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Olivia Engle

Bio: Olivia Engle is an academic researcher. The author has contributed to research in topics: Abortion & Mobilities. The author has an hindex of 1, co-authored 1 publications receiving 3 citations.

Papers
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Journal ArticleDOI
06 Sep 2019
TL;DR: “Can the authors finally stop whispering about it?”, asks Elizabeth Kissling at the start of From a Whisper to a Shout: Abortion Activism and Social Media (p. 12).
Abstract: “Can we finally stop whispering about it?”, asks Elizabeth Kissling at the start of From a Whisper to a Shout: Abortion Activism and Social Media (p. 12). Although abortion has been a constitutiona...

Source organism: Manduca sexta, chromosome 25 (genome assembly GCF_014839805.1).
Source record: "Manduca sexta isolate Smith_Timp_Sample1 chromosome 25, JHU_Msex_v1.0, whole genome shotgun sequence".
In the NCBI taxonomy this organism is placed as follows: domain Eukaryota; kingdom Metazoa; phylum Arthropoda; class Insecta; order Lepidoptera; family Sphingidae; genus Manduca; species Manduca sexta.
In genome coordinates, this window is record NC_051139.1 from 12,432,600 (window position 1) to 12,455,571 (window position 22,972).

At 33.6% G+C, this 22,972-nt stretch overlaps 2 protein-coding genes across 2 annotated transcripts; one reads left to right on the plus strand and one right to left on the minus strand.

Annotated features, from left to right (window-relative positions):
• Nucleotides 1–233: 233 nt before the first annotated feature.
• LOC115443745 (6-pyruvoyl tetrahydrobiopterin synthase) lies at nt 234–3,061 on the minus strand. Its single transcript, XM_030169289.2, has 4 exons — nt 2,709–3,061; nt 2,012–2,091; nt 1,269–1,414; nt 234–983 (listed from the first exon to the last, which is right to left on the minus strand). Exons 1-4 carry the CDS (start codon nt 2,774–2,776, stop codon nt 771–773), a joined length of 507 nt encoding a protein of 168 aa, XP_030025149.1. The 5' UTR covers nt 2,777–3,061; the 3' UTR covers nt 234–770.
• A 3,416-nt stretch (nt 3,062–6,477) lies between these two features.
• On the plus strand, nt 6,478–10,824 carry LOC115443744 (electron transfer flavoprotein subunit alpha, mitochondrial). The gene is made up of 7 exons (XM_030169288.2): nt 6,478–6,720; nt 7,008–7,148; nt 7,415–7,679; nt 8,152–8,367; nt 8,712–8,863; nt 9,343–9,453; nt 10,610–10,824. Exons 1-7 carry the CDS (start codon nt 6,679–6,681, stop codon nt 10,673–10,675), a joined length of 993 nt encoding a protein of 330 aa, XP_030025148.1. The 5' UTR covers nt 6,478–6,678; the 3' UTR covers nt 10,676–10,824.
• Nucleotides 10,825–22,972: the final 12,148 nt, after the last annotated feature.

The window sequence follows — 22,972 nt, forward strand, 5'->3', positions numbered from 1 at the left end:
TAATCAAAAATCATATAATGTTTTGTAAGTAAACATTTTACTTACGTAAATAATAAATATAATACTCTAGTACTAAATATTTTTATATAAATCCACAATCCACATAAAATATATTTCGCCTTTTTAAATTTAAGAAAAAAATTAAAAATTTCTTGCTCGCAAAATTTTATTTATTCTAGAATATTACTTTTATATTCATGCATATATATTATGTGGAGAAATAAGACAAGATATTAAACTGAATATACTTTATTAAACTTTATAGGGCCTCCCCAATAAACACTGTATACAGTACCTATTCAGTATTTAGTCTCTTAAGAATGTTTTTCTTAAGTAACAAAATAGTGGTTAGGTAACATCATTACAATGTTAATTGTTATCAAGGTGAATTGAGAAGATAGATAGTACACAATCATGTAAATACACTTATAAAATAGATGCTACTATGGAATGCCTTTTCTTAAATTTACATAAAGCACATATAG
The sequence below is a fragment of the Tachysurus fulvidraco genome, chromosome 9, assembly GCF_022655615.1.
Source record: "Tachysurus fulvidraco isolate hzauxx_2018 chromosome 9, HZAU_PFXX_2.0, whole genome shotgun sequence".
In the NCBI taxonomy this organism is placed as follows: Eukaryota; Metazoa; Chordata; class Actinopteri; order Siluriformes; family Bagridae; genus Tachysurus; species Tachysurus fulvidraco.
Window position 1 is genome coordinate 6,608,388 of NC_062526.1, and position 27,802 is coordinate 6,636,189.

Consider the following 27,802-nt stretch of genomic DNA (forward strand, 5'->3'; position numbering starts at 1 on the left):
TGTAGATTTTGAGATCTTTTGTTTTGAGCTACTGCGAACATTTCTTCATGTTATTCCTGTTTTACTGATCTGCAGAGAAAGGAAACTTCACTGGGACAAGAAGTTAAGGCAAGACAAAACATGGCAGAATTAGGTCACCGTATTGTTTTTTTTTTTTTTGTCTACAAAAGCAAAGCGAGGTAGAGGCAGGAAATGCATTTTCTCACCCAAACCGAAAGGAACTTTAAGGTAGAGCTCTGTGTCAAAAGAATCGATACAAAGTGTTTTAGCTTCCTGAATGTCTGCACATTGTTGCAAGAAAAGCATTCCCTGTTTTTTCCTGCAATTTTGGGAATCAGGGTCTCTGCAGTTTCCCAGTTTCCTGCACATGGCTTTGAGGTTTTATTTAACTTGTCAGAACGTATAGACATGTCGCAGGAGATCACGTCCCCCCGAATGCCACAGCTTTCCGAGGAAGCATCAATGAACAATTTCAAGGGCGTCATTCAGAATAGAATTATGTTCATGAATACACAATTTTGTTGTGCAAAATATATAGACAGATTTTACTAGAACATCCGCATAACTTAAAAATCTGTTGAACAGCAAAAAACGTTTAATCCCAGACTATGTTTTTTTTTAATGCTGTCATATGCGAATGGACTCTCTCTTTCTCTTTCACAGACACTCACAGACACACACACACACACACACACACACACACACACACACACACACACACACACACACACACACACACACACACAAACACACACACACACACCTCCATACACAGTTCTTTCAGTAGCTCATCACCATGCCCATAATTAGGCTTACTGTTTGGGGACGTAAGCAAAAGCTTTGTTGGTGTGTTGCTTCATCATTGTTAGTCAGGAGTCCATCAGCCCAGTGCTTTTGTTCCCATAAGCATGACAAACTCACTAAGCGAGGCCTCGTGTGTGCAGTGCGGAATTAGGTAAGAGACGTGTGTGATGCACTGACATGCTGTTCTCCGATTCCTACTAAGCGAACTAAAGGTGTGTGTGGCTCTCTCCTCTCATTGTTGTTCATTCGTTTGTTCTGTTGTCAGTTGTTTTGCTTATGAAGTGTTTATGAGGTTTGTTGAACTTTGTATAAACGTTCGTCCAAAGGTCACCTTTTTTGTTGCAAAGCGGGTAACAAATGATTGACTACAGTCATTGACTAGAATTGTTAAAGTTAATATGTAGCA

5 citations

Journal ArticleDOI
TL;DR: This paper analyzed two young adult novels (Girls on the Verge and Unpregnant) and two films (Grandma and Never Rarely Sometimes Always) that follow adolescent girls traveling for abortions in the contemporary United States and argued that representations of the abortion road trip are novel for their focus on barriers and politics of abortion access in the United States.

1 citations

Journal ArticleDOI
TL;DR: The authors of Early medical abortion, equality of access, and the telemedical imperative argue that any society that claims to hold evidence-based healthcare in high regard has a moral obligation to introduce, retain, or reinstate TEMA to protect and promote the health of pregnant people.